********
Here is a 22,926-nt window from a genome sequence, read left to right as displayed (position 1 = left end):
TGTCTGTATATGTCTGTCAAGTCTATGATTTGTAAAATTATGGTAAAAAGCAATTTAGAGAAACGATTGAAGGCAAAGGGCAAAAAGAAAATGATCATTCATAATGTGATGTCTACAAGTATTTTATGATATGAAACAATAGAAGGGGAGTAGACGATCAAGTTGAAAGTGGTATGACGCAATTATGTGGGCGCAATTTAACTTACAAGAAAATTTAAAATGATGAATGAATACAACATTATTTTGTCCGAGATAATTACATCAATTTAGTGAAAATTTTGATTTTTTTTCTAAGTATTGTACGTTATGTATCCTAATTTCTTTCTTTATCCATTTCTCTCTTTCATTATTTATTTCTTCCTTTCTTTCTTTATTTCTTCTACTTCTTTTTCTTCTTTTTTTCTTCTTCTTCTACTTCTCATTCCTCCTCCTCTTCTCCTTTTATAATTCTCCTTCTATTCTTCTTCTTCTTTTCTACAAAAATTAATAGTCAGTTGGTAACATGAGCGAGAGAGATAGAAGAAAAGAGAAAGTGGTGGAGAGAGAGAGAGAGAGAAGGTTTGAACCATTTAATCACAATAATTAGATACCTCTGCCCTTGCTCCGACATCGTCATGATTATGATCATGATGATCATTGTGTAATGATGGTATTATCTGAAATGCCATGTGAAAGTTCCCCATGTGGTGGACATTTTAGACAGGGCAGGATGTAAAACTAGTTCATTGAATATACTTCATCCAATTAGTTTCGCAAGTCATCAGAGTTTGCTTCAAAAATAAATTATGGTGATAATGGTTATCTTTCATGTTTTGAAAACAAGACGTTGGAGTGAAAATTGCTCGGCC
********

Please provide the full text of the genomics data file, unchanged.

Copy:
Here is a 22,926-nt window from a genome sequence, read left to right as displayed (position 1 = left end):
TGTCTGTATATGTCTGTCAAGTCTATGATTTGTAAAATTATGGTAAAAAGCAATTTAGAGAAACGATTGAAGGCAAAGGGCAAAAAGAAAATGATCATTCATAATGTGATGTCTACAAGTATTTTATGATATGAAACAATAGAAGGGGAGTAGACGATCAAGTTGAAAGTGGTATGACGCAATTATGTGGGCGCAATTTAACTTACAAGAAAATTTAAAATGATGAATGAATACAACATTATTTTGTCCGAGATAATTACATCAATTTAGTGAAAATTTTGATTTTTTTTCTAAGTATTGTACGTTATGTATCCTAATTTCTTTCTTTATCCATTTCTCTCTTTCATTATTTATTTCTTCCTTTCTTTCTTTATTTCTTCTACTTCTTTTTCTTCTTTTTTTCTTCTTCTTCTACTTCTCATTCCTCCTCCTCTTCTCCTTTTATAATTCTCCTTCTATTCTTCTTCTTCTTTTCTACAAAAATTAATAGTCAGTTGGTAACATGAGCGAGAGAGATAGAAGAAAAGAGAAAGTGGTGGAGAGAGAGAGAGAGAGAAGGTTTGAACCATTTAATCACAATAATTAGATACCTCTGCCCTTGCTCCGACATCGTCATGATTATGATCATGATGATCATTGTGTAATGATGGTATTATCTGAAATGCCATGTGAAAGTTCCCCATGTGGTGGACATTTTAGACAGGGCAGGATGTAAAACTAGTTCATTGAATATACTTCATCCAATTAGTTTCGCAAGTCATCAGAGTTTGCTTCAAAAATAAATTATGGTGATAATGGTTATCTTTCATGTTTTGAAAACAAGACGTTGGAGTGAAAATTGCTCGGCC